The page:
I was cramming when I put this cento poem together. I called tuesday(July 7) afternoon if it was possible for me to catch up since I missed the first week. Joshua, the moderator, said yes and told me about the Cento which was discussed the previous week and that I have to bring a piece the next day if I’m interested to attend. I work night shift, but I brought with me one of my favorite poetry books to work that night, and during dead hours read poems of great authors and line by line composed a Cento. The first line I got from the song, “Eversince the world begun,” the soundtrack of the 1989 movie: Lock up. Here is the piece I put together and I read during the first session(July 8).
I never knew what brought me here
You entered my life in a casual way.
The dream we dream together here,
All paths lead to you where e’er I stray.
There is nothing that last, not one.
Yet still the story and the meaning stay.
Somebody said that it couldn’t be done.
Yet it well might be that never for me.
I need so much the quiet of your love.
A love like this can know no death.
I need your calm all other things above.
Your precious presence is the air I breath.
I want you through every changing season
If not, then let me live this life alone.
(This Wanting a Cento poem. Here are the poems and the authors I got the lines of this poem from: line #2 TO A FRIEND by Grace Stricker Dawson, #3 IN THE ROSE GARDEN byJohn Bennett, #4 ALL PATHS LEAD TO YOU by Blanch Shoemaker Wagrooff, #5 HER ANSWER by John Bennett, #6 THE RIGHT KIND OF PEOPLE by Edwin Markham, #7 SOMEBODY SAID THAT IT COULDN’T BE DONE by Edgar Guest, #8 OUR OWN by Margaret Sangster, #9 AT NIGHT FALL by Charles Hanson Towne, #10 AD FINEM by Ella Wheeler Wilcox, #11 AT NIGHT FALL by Charles Hanson Towne, #13 I WANT YOU by Arthur L. Gillom. Lines #12 and 14 are my original)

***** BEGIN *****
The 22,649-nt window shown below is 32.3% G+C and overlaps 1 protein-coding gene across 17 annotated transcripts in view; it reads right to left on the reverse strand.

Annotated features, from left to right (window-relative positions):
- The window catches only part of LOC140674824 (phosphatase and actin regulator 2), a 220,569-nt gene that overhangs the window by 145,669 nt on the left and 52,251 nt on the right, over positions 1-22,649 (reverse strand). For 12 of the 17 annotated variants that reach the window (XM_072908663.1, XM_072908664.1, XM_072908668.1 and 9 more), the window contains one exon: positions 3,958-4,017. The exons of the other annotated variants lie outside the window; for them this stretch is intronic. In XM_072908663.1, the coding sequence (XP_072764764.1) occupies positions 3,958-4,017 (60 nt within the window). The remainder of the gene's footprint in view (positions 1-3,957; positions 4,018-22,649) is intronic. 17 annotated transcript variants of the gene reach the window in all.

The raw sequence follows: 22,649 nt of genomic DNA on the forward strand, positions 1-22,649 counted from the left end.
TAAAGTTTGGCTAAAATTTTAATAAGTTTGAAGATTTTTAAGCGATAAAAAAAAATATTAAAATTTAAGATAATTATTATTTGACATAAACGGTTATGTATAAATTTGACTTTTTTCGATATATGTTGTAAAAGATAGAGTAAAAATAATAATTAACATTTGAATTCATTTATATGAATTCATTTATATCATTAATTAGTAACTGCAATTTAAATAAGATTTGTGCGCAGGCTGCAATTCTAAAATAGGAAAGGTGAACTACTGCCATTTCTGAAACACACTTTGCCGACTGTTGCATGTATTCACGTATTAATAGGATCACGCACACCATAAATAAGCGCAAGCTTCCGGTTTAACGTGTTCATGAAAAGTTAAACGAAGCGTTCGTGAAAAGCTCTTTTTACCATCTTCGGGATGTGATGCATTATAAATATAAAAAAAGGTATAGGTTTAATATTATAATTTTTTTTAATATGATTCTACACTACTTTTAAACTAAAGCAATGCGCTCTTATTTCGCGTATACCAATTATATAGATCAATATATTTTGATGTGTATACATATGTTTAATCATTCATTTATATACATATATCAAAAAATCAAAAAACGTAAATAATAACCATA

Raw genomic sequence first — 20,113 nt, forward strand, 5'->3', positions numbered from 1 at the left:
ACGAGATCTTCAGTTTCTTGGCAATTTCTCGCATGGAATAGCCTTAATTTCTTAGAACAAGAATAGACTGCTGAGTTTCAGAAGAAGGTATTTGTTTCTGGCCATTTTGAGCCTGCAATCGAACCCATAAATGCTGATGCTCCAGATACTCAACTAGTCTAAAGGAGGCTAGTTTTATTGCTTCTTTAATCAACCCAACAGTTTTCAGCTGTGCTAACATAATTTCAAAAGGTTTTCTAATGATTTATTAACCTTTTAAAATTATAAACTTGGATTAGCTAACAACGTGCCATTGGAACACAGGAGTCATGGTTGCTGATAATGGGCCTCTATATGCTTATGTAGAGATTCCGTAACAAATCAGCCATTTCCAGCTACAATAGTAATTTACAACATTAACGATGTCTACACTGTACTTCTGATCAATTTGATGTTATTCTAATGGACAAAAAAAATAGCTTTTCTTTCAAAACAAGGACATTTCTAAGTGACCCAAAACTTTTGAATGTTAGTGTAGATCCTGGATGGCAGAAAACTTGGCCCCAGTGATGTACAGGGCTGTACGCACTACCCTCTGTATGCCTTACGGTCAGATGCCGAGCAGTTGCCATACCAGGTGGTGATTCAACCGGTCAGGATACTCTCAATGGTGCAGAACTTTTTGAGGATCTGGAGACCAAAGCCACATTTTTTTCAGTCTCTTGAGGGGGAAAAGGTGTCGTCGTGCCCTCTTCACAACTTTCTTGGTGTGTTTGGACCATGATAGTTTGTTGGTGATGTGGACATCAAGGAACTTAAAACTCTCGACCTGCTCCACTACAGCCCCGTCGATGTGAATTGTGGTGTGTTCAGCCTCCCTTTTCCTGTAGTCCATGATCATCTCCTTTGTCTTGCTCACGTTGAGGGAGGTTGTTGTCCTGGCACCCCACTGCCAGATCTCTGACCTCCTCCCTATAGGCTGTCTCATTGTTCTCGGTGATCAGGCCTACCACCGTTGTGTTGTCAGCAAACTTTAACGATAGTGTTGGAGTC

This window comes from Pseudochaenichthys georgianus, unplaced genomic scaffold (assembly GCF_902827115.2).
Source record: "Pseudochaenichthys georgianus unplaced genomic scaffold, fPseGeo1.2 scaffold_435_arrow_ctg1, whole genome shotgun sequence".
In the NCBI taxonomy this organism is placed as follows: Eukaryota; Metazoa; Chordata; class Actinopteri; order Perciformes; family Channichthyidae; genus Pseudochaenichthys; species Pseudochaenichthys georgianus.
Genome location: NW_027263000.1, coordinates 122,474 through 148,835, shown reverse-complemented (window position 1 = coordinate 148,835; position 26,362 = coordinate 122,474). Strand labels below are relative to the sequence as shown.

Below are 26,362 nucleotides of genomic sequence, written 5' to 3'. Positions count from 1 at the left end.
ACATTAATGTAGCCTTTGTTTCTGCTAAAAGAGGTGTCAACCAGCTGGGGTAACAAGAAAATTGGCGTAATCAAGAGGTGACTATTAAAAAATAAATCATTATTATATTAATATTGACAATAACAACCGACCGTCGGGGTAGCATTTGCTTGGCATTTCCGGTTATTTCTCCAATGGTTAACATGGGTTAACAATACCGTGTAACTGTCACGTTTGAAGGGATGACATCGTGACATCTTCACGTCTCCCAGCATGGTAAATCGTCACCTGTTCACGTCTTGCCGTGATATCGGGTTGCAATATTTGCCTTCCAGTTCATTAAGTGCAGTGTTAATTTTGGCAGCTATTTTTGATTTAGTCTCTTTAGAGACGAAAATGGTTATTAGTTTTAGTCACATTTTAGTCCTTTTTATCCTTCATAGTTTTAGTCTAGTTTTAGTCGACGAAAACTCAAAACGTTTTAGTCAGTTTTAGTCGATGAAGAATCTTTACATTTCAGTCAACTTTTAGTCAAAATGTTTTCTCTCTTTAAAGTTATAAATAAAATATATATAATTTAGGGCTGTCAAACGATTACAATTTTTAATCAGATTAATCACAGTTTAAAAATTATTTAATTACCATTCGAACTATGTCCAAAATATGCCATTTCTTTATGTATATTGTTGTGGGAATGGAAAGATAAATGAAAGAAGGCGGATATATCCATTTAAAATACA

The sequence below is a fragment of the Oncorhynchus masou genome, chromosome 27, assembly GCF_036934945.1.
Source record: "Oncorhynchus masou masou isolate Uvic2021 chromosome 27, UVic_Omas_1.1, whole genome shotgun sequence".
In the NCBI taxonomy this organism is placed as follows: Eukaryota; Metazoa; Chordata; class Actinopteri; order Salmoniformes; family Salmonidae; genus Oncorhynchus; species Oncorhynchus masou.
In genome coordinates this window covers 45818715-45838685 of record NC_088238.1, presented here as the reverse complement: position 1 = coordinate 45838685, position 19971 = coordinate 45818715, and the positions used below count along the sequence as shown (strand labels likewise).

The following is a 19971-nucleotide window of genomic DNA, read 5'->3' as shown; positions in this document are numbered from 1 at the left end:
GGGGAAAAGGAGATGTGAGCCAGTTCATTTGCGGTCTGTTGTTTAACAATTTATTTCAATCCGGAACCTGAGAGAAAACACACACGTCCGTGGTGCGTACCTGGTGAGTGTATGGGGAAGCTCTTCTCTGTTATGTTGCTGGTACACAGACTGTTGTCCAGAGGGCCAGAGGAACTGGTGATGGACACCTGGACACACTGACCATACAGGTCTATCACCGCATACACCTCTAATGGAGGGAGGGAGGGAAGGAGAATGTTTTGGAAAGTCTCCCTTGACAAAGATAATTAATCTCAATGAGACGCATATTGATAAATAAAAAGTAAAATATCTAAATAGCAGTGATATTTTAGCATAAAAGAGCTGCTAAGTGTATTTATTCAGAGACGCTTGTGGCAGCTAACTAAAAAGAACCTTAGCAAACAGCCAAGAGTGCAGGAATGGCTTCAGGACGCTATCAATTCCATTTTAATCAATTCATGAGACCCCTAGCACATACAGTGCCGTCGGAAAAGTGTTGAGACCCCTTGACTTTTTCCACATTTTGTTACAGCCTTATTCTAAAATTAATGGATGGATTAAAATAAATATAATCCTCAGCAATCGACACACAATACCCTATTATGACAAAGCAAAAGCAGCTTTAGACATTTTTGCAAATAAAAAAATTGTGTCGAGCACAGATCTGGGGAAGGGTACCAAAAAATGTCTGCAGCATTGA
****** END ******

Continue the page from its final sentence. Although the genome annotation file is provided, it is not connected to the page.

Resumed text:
Last wednesday(July 8), we discussed the poetry form: Sestina. I have been always interested to try writing a poem in this form but the structure is too demanding thereby forbidding, so I always end up throwing first drafts. The reason why I’ve always longed to get myself into a workshop is to get the chance to be crafty again with poetry, and this just works that way for me. Since I’m now slowing down with painting nearing the completion of my collection, I find time to write again and the poem included here is my first produce when I finally got myself sitted again to study poetry structures and working the craft. The sentina we compose this week will be read and discussed on our next workshop this coming wednesday(July 15).
Let me share with you sestina’s definition from the Academy of American Poets
The sestina is a complex form that achieves its often spectacular effects through intricate repetition. The thirty-nine-line form is attributed to Arnaut Daniel, the provencal troubador of the 12th century. The name “troubadour” like comes from trobar, which means to invent or compose verse. The troubadours sang their verses accompanied by music and were quite competitive, each trying to top the next in wit, as well as complexity and difficulty of style.
The sestina follows a strict pattern of the repetition of the initial 6 end-words of the first stanza throught the remaining five six-line stanzas, culminating in a three-line envoi. The lines may be of any length, though in its initial incarnation, the sestina followed a syllabic restriction.
Note: I followed a 10-syllabic count in each line respectively in my poem.